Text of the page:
The impact of waterfowl foraging on the decomposition of rice straw: mutual benefits for rice growers and waterfowl
Article first published online: 25 DEC 2001
Journal of Applied Ecology
Volume 37, Issue 5, pages 728–741, October 2000
How to Cite
Bird, J.A., Pettygrove, G.S. and Eadie, J.M. (2000), The impact of waterfowl foraging on the decomposition of rice straw: mutual benefits for rice growers and waterfowl. Journal of Applied Ecology, 37: 728–741. doi: 10.1046/j.1365-2664.2000.00539.x
- Issue published online: 25 DEC 2001
- Article first published online: 25 DEC 2001
- straw disposal;
- wetland management;
- winter habitat
1. Recent legislation in California, USA, has restricted traditional open-field burning of rice straw residues, leading farmers to adopt alternative methods of straw disposal such as post-harvest flooding of rice fields. These changes may benefit wildlife because winter-flooded fallow rice fields provide foraging habitat to migratory waterfowl. In turn, the foraging activity of waterfowl may help to increase rice straw decomposition, providing a reciprocal benefit to farmers. We examined the effects of waterfowl foraging activity on straw decomposition and nitrogen mineralization following rice harvest in a fallow flooded soil.
2. Experimental plots (25 m2) were established on a silty clay soil and were subjected to two post-harvest treatments: wet-rolled or untilled. Mallard ducks Anas platyrhynchos were placed in one-half of the experimental plots, following a split-plot design, for a 3-week period, at a density equivalent to 33 birds ha−1 over a season of 180 days to approximate regional abundance data.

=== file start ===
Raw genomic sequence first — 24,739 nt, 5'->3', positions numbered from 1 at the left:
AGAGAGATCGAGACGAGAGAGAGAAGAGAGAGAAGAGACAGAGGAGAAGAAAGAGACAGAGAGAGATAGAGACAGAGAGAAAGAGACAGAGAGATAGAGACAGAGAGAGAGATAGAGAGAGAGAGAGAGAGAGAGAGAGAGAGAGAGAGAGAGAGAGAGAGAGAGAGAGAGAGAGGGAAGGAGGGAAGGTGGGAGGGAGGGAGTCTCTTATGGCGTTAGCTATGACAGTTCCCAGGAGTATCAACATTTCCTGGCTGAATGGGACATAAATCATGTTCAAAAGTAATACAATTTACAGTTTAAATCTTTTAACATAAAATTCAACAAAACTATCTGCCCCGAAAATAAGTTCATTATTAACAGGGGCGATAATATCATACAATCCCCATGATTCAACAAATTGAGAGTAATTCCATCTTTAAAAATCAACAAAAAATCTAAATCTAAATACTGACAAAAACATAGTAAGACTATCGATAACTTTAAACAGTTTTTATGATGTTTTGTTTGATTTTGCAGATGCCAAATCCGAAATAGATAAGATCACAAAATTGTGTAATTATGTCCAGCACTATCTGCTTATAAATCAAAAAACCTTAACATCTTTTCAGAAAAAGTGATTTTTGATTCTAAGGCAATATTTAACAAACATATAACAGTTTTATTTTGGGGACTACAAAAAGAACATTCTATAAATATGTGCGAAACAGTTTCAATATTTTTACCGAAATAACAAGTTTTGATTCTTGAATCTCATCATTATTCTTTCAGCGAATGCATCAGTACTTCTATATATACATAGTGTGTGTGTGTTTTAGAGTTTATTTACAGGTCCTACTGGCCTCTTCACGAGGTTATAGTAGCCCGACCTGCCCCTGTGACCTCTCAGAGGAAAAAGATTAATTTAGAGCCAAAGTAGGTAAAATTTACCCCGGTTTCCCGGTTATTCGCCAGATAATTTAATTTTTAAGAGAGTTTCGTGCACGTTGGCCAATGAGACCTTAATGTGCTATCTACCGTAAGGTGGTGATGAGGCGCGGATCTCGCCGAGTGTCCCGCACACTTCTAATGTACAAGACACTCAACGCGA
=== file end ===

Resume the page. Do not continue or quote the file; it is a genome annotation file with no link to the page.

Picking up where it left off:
3. Waterfowl foraging activity increased residual surface straw decomposition by 78% in untilled plots and 18% in wet-rolled plots compared with the respective unforaged plots. Average straw diameter in foraged plots was reduced to one-third that of unforaged plots.
4. Waterfowl foraging and field tillage reduced nitrogen (N) concentrations in the surface straw residue remaining at the end of the winter fallow period. Below-ground organic residue was not affected by waterfowl foraging, indicating that ducks did not incorporate the straw. There were no apparent additions of carbon (C) or N to the soil as a result of waterfowl activity.
5. We conclude that waterfowl foraging can substantially increase straw decomposition in flooded, fallow, rice fields. Accordingly, rice producers should consider agronomic practices that attract waterfowl, such as winter flooding, to maximize the decomposition of rice straw residue. At the upper end of regionally observed waterfowl densities (at or near 33 birds ha−1 season−1) waterfowl foraging activity may alleviate the need for autumn tillage. Shallow flooded rice fields will also provide important winter habitat to migratory waterfowl, aiding wetland management and conservation efforts in the Central Valley of California.
6. These results provide an example of how a mutually beneficial solution can be achieved that provides needed waterbird habitat while concomitantly alleviating an agricultural problem.